Popular Indian restaurant Wellington closes after 20 years

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Vikram Cheema, co-owner of Indus, sits in the quiet restaurant on a Sunday afternoon.  Its doors will close definitively on September 18, because the building is being sold.

Juan Zarama Perini / Stuff

Vikram Cheema, co-owner of Indus, sits in the quiet restaurant on a Sunday afternoon. Its doors will close definitively on September 18, because the building is being sold.

An Indian restaurant in the heart of its Wellington community is closing for good – the latest in a series of hospitality swipes in the capital.

The sale of the former Shamrock Hotel building on the corner of Tinakori Rd and Harriett St in Thorndon, home to Indus Restaurant for two decades, was the final straw after a few rough years.

Manjinder Cheema and her husband Vikram, along with Vikram’s cousin, Lovedeep Singh, had been co-owners of the business since October 2013. Its final open day will be on September 18.

“It’s a really sad decision, to be honest,” said Manjinder Cheema.

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The Indus Restaurant has been at the Shamrock Hotel since it opened over two decades ago.

Juan Zarama Perini / Stuff

The Indus Restaurant has been at the Shamrock Hotel since it opened over two decades ago.

Wellington’s hospitality community has been hit hard by labor shortages and declining guest numbers due to the Covid-19 pandemic.

The Red Mount restaurant on Victoria Street, a magnet for karaoke lovers and Chinese food lovers, closed at the end of July after eight years.

Another of Wellington’s best-known Indian restaurants, Tulsi on Cuba St, closed in March after nearly 23 years, following Milk Crate, Lido cafe, Espressoholic and Roti Chennai.

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Indus had resisted Covid-19 restrictions, even donating food to vulnerable communities during the pandemic. Her owners worked 12 hours a day, seven days a week, to keep her afloat.

It hasn’t always been easy. Neighbors objected to their liquor license and complained about noise, while a shortage of workers forced Vikram Cheema to work as a chef in addition to studying health sciences and taking another job .

“I’m not good at cooking, but I learned,” he says.

After the landlord told them in June that he had sold the building, they decided it was time to stop.

Juan Zarama Perini / Stuff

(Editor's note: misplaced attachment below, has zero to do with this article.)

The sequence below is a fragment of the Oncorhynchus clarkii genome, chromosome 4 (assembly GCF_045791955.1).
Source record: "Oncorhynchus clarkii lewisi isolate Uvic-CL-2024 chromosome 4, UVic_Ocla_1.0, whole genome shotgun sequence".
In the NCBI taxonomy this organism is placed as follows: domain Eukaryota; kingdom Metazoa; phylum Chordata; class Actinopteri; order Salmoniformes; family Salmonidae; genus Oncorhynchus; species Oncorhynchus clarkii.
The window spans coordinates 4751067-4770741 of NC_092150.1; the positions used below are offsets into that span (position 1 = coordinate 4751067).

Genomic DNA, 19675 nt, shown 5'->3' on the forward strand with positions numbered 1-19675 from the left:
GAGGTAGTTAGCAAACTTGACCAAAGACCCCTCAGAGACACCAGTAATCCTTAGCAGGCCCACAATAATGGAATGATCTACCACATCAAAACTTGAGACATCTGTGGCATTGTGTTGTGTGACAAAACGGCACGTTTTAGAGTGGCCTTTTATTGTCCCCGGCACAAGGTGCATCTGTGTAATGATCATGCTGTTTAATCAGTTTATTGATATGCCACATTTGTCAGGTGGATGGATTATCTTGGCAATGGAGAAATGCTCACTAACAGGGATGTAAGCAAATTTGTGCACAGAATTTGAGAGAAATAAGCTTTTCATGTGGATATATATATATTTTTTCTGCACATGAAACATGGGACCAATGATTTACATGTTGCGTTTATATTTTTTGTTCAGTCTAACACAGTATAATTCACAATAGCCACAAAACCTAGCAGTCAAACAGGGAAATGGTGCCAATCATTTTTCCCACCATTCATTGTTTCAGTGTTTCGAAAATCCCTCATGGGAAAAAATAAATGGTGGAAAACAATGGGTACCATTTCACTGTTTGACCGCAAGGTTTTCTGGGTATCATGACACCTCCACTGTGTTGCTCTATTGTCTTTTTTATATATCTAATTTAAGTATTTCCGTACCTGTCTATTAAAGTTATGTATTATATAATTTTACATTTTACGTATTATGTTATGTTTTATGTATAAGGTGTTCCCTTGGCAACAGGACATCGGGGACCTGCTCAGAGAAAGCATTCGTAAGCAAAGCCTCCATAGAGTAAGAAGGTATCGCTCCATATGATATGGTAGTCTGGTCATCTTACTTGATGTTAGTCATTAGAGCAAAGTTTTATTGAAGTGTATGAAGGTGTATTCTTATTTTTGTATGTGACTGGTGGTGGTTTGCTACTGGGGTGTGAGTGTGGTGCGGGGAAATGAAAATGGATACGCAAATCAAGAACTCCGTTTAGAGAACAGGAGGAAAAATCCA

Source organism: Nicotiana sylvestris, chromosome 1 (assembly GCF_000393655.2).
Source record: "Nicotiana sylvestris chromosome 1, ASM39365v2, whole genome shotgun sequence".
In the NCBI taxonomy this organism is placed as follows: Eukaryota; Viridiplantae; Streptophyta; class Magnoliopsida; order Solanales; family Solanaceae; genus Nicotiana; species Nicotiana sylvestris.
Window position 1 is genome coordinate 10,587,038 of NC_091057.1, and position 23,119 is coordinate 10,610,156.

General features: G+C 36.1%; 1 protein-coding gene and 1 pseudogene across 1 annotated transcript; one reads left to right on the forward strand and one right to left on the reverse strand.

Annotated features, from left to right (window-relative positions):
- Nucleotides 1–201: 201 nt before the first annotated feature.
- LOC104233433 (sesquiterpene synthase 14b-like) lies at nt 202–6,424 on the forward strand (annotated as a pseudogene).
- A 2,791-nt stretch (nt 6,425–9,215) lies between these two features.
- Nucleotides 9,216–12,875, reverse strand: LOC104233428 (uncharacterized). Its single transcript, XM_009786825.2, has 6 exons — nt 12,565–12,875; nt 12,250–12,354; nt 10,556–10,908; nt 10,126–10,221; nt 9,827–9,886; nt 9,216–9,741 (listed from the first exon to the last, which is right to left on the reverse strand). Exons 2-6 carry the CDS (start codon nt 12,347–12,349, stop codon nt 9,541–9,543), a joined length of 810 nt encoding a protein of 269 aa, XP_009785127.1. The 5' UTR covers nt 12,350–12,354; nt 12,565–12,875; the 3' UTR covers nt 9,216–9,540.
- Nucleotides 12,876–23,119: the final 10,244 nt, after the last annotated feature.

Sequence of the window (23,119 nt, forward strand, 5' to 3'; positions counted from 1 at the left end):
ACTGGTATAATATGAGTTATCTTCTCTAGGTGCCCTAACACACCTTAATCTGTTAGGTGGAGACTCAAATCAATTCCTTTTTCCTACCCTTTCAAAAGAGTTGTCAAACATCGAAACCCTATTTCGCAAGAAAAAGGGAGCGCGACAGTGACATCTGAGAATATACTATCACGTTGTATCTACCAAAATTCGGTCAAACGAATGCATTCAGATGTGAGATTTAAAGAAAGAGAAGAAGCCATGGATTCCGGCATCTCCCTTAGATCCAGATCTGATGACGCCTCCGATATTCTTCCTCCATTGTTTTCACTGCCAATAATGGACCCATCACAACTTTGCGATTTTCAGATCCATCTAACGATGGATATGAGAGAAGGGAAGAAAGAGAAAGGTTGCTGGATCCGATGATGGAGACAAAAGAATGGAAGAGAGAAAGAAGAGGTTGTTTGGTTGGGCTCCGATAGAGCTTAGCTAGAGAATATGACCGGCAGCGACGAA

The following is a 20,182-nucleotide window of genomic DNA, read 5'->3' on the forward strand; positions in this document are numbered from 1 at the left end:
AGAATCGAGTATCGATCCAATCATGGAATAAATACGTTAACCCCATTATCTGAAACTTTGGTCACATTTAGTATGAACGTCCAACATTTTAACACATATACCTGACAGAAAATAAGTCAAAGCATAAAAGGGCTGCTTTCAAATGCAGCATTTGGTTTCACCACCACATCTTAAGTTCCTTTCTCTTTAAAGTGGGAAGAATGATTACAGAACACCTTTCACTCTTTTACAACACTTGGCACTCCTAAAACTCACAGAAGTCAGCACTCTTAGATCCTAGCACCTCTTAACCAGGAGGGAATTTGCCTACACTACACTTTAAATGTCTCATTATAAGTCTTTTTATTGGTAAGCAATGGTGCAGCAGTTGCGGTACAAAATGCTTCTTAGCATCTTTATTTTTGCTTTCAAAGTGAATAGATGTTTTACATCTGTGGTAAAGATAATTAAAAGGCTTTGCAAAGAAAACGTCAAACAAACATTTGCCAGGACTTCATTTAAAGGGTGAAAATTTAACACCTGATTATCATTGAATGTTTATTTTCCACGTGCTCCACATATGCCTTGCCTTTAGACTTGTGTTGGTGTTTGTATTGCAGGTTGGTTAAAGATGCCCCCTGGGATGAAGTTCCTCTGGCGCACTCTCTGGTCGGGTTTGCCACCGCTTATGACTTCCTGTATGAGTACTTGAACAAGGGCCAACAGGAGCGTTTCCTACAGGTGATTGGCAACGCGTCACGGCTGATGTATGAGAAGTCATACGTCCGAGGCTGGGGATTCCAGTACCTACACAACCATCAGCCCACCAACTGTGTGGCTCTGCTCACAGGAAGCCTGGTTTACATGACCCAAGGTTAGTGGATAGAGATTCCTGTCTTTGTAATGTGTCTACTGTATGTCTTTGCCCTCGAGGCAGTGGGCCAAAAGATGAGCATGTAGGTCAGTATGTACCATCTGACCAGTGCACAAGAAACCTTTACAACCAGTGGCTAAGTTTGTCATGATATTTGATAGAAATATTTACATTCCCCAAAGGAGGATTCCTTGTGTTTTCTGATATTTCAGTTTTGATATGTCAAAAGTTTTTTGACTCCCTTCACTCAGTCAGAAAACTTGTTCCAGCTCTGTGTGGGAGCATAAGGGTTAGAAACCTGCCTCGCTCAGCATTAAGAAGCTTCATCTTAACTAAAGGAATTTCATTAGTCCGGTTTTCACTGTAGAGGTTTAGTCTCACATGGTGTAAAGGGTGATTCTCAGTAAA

After the landlord told them in June that he had sold the building, they decided it was time to stop.

Manjinder Cheema had done the same, finishing an 8-hour shift at his day job to embark on a shift at Indus.

The restaurant was robbed in the early hours of June 24, their cash register stolen with five days wages and tips inside. It was found in a bush in Newtown, empty, and they still had to pay to replace a broken window.

When their landlord told them in June that he had sold the building, they decided it was time to stop.

Like so many others, Indus had grown to hold a special place in the hearts of Wellingtonians.

“The community supported us,” said Manjinder Cheema. “I just want to thank the people of Khandallah, Thorndon and Karori, they have been really good to us.”

He also returned his fair share. At the worst of the pandemic, they had given free meals to anyone who could not afford to eat, even delivering them to homes, and had donated food to the Salvation Army and community groups in Upper Hutt.

“We believe that if you are doing business in a community and it brings you income, you should give back in some way,” said Vikram Cheema.

The Cheemas and Singhs have owned and ruled Indus since 2013.

Juan Zarama Perini / Stuff

The Cheemas and Singhs have owned and ruled Indus since 2013.

Their staff were like family, he said, and “calls from our regulars kept us going.”

“It’s not about the money,” said Vikram Cheema.

“When you spend valuable time in a place, the money can be recouped, but you cannot recoup your time.”

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